Chain Rule

Related calculator: Online Derivative Calculator with Steps

Now let's see how to differentiate composite functions.

Suppose that we are given function $$${h}{\left({x}\right)}={f{{\left({g{{\left({x}\right)}}}\right)}}}$$$. Remembering that $$${g{'}}{\left({x}\right)}$$$ is rate of change of $$${g{{\left({x}\right)}}}$$$ with respect to $$${x}$$$ and $$${f{'}}{\left({g{{\left({x}\right)}}}\right)}$$$ is rate of change of $$${f{}}$$$ with respect to $$${g{{\left({x}\right)}}}$$$ then it is reasonable to suggest that rate of change of $$${f{}}$$$ with respect to $$${x}$$$ is product of $$${f{'}}{\left({g{{\left({x}\right)}}}\right)}$$$ and $$${g{'}}{\left({x}\right)}$$$.

Indeed, if $$${g{}}$$$ changes twice as fast as $$${x}$$$ and $$${f{}}$$$ changes three times as fast as $$${g{}}$$$, then $$${f{}}$$$ changes six times as fast as $$${x}$$$.

Chain Rule. If $$${f{}}$$$ and $$${g{}}$$$ are both differentiable and $$${h}={f{\circ}}{g{}}$$$ is the composite function defined by $$${h}{\left({x}\right)}={f{{\left({g{{\left({x}\right)}}}\right)}}}$$$, then $$${h}$$$ is differentiable and $$${h}'{\left({x}\right)}={f{'}}{\left({g{{\left({x}\right)}}}\right)}{g{'}}{\left({x}\right)}$$$.

Proof. Recall that if $$${y}={f{{\left({x}\right)}}}$$$ and $$${x}$$$ changes from $$${a}$$$ to $$${a}+\Delta{x}$$$ then increment of $$${y}$$$ is $$$\Delta{y}={f{{\left({a}+\Delta{x}\right)}}}-{f{{\left({a}\right)}}}$$$. According to the definition of derivative $$$\lim_{{\Delta{x}\to{0}}}\frac{{\Delta{y}}}{{\Delta{x}}}={f{'}}{\left({a}\right)}$$$.

So if we denote by $$$\epsilon$$$ the difference between the difference quotient and the derivative, we obtain $$$\lim_{{\Delta{x}\to{0}}}\epsilon=\lim_{{\Delta{x}\to{0}}}{\left(\frac{{\Delta{y}}}{{\Delta{x}}}-{f{'}}{\left({a}\right)}\right)}={f{'}}{\left({a}\right)}-{f{'}}{\left({a}\right)}={0}$$$.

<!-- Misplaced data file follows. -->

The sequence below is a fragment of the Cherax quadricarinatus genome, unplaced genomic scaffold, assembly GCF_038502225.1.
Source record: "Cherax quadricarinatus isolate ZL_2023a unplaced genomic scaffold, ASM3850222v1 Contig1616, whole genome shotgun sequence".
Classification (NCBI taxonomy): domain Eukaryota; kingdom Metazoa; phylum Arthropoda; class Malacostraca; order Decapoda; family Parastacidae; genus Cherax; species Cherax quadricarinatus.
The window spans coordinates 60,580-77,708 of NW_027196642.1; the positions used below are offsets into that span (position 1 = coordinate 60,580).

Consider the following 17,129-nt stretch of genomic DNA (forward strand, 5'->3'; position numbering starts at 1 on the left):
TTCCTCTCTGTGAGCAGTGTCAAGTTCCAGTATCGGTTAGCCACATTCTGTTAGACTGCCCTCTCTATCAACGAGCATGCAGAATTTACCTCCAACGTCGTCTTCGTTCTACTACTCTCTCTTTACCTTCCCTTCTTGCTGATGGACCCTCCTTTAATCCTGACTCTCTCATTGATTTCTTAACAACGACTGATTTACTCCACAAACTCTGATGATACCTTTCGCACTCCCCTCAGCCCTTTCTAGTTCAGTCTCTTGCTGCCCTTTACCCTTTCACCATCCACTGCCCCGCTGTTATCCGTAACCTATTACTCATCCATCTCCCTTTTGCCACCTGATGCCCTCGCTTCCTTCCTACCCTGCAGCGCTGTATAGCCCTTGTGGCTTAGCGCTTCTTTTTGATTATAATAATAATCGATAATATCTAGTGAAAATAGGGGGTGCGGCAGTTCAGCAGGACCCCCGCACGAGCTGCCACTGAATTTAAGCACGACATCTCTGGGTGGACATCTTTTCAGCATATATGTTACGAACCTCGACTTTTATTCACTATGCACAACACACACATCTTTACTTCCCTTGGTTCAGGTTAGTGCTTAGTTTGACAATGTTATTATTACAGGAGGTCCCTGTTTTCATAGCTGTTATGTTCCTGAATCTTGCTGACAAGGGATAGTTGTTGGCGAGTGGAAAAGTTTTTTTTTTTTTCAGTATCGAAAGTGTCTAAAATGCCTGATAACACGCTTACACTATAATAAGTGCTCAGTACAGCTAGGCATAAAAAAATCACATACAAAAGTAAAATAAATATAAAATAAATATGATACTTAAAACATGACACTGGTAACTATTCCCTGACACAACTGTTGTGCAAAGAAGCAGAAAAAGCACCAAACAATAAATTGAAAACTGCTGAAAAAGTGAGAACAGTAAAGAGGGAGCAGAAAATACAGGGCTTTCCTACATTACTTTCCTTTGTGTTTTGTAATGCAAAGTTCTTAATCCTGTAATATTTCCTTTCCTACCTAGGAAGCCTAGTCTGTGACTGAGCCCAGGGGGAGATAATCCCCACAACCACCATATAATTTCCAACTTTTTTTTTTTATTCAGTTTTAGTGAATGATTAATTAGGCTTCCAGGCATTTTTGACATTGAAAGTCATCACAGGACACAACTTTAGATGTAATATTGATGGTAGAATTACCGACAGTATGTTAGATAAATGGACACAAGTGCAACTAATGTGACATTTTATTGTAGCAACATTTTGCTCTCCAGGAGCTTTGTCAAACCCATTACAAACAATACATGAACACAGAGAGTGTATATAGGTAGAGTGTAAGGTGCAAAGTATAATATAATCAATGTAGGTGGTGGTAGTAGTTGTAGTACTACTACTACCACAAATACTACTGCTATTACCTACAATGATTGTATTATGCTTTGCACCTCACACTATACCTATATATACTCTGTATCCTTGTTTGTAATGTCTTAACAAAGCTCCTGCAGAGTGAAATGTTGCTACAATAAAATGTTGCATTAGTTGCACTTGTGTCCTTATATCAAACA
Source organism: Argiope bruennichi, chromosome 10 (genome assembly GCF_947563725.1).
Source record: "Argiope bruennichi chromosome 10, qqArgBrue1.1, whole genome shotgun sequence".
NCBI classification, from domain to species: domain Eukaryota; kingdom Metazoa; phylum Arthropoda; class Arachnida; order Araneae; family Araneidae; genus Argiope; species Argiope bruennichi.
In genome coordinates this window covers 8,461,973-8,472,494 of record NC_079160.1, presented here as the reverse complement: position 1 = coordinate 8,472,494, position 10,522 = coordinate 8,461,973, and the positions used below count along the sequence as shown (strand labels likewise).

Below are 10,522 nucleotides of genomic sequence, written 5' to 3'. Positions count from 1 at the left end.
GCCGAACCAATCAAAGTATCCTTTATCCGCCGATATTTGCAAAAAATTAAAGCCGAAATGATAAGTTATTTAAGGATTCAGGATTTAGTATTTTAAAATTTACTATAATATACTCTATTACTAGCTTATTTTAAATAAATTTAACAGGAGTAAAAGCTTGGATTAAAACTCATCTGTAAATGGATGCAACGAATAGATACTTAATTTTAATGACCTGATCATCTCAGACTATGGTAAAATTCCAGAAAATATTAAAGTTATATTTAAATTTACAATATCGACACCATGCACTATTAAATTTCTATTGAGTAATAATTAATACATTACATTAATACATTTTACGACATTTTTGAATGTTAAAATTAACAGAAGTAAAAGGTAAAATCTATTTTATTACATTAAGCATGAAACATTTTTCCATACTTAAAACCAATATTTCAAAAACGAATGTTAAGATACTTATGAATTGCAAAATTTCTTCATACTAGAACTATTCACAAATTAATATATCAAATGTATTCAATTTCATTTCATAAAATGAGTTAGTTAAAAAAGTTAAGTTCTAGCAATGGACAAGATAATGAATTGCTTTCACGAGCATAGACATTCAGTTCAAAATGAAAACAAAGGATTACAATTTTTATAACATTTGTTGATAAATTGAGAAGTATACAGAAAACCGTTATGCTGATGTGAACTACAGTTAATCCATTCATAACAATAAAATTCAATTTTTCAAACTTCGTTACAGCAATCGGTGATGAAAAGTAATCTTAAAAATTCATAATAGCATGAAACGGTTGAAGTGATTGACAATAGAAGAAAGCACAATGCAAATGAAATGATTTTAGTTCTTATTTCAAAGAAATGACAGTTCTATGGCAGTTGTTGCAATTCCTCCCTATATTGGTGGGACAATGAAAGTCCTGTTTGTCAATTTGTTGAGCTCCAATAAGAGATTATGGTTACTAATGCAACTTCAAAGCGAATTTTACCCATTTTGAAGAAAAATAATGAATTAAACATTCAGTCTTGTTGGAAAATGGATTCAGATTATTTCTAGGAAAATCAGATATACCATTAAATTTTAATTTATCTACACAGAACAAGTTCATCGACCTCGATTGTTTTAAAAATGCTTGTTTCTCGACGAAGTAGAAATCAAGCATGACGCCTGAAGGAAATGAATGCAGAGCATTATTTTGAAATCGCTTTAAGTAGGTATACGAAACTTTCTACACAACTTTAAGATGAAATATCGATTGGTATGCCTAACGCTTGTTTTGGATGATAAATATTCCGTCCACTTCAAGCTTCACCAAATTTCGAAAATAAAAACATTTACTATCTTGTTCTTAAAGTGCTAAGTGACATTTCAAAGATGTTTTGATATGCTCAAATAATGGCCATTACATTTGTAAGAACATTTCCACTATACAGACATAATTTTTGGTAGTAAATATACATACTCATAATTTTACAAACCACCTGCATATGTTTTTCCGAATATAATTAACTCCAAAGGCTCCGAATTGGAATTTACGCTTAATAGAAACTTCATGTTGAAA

But $$$\epsilon=\frac{{\Delta{y}}}{{\Delta{x}}}-{f{'}}{\left({a}\right)}$$$ or $$$\Delta{y}={f{'}}{\left({a}\right)}\Delta{x}+\epsilon\Delta{x}$$$.

Thus, for any differentiable function $$${f{}}$$$, $$$\Delta{y}={f{'}}{\left({a}\right)}\Delta{x}+\epsilon\Delta{x}$$$ where $$$\epsilon\to{0}$$$ as $$$\Delta{x}\to{0}$$$.

Now, suppose $$${u}={g{{\left({x}\right)}}}$$$ is differentiable at $$${a}$$$ and $$${y}={f{{\left({u}\right)}}}$$$ is differentiable at $$${b}={g{{\left({a}\right)}}}$$$. If $$$\Delta{x}$$$ is an increment in $$${x}$$$ and $$$\Delta{u}$$$ and $$$\Delta{y}$$$ are the corresponding increments in $$${u}$$$ and $$${y}$$$ then

$$$\Delta{u}={g{'}}{\left({a}\right)}\Delta{x}+\epsilon_{{1}}\Delta{x}={\left({g{'}}{\left({a}\right)}+\epsilon_{{1}}\right)}\Delta{x}$$$ where $$$\epsilon_{{1}}\to{0}$$$ as $$$\Delta{x}\to{0}$$$

$$$\Delta{y}={f{'}}{\left({b}\right)}\Delta{u}+\epsilon_{{2}}\Delta{u}={\left({f{'}}{\left({b}\right)}+\epsilon_{{2}}\right)}\Delta{u}$$$ where $$$\epsilon_{{2}}\to{0}$$$ as $$$\Delta{u}\to{0}$$$

Now substitute expression for $$$\Delta{u}$$$ in the last equation:

$$$\Delta{y}={\left({f{'}}{\left({b}\right)}+\epsilon_{{2}}\right)}{\left({g{'}}{\left({a}\right)}+\epsilon_{{1}}\right)}\Delta{x}$$$

Or

$$$\frac{{\Delta{y}}}{{\Delta{x}}}={\left({f{'}}{\left({b}\right)}+\epsilon_{{2}}\right)}{\left({g{'}}{\left({a}\right)}+\epsilon_{{1}}\right)}$$$

As $$$\Delta{x}\to{0}$$$ then$$$\Delta{u}\to{0}$$$. So, both $$$\epsilon_{{1}}\to{0}$$$ and $$$\epsilon_{{2}}\to{0}$$$ as $$$\Delta{x}\to{0}$$$.

Therefore, $$$\frac{{{d}{y}}}{{{d}{x}}}=\lim_{{\Delta{x}\to{0}}}{\left({\left({f{'}}{\left({b}\right)}+\epsilon_{{2}}\right)}{\left({g{'}}{\left({a}\right)}+\epsilon_{{1}}\right)}\right)}={f{'}}{\left({b}\right)}{g{'}}{\left({a}\right)}={f{'}}{\left({g{{\left({a}\right)}}}\right)}{g{'}}{\left({a}\right)}$$$.

In Leibniz notation, if $$${y}={f{{\left({u}\right)}}}$$$ and $$${u}={g{{\left({x}\right)}}}$$$ are both differentiable then $$$\frac{{{d}{y}}}{{{d}{x}}}=\frac{{{d}{y}}}{{{d}{u}}}\frac{{{d}{u}}}{{{d}{x}}}$$$.

In Leibniz notation it is especially easy to remember chain rule because if $$$\frac{{{d}{y}}}{{{d}{u}}}$$$ and $$$\frac{{{d}{u}}}{{{d}{x}}}$$$ were quotients, then we could cancel $$${d}{u}$$$. Remember, however, that $$${d}{u}$$$ has not been defined and $$$\frac{{{d}{u}}}{{{d}{x}}}$$$ should not be thought of as an actual quotient.

Example 1. Find derivative of $$${h}{\left({x}\right)}=\sqrt{{{{x}}^{{2}}+{1}}}$$$

Here $$${f{{\left({u}\right)}}}=\sqrt{{{u}}}$$$ and $$${g{{\left({x}\right)}}}={{x}}^{{2}}+{1}$$$ and $$${h}{\left({x}\right)}={f{{\left({g{{\left({x}\right)}}}\right)}}}$$$, therefore

$$${f{'}}{\left({u}\right)}={\left(\sqrt{{{u}}}\right)}'=\frac{{1}}{{{2}\sqrt{{{u}}}}}$$$ and $$${g{'}}{\left({x}\right)}={\left({{x}}^{{2}}+{1}\right)}'={2}{x}$$$.

So, $$${h}'{\left({x}\right)}={f{'}}{\left({g{{\left({x}\right)}}}\right)}{g{'}}{\left({x}\right)}={f{'}}{\left(\sqrt{{{{x}}^{{2}}+{1}}}\right)}{2}{x}=\frac{{1}}{{{2}\sqrt{{{{x}}^{{2}}+{1}}}}}{2}{x}=\frac{{x}}{{\sqrt{{{{x}}^{{2}}+{1}}}}}$$$.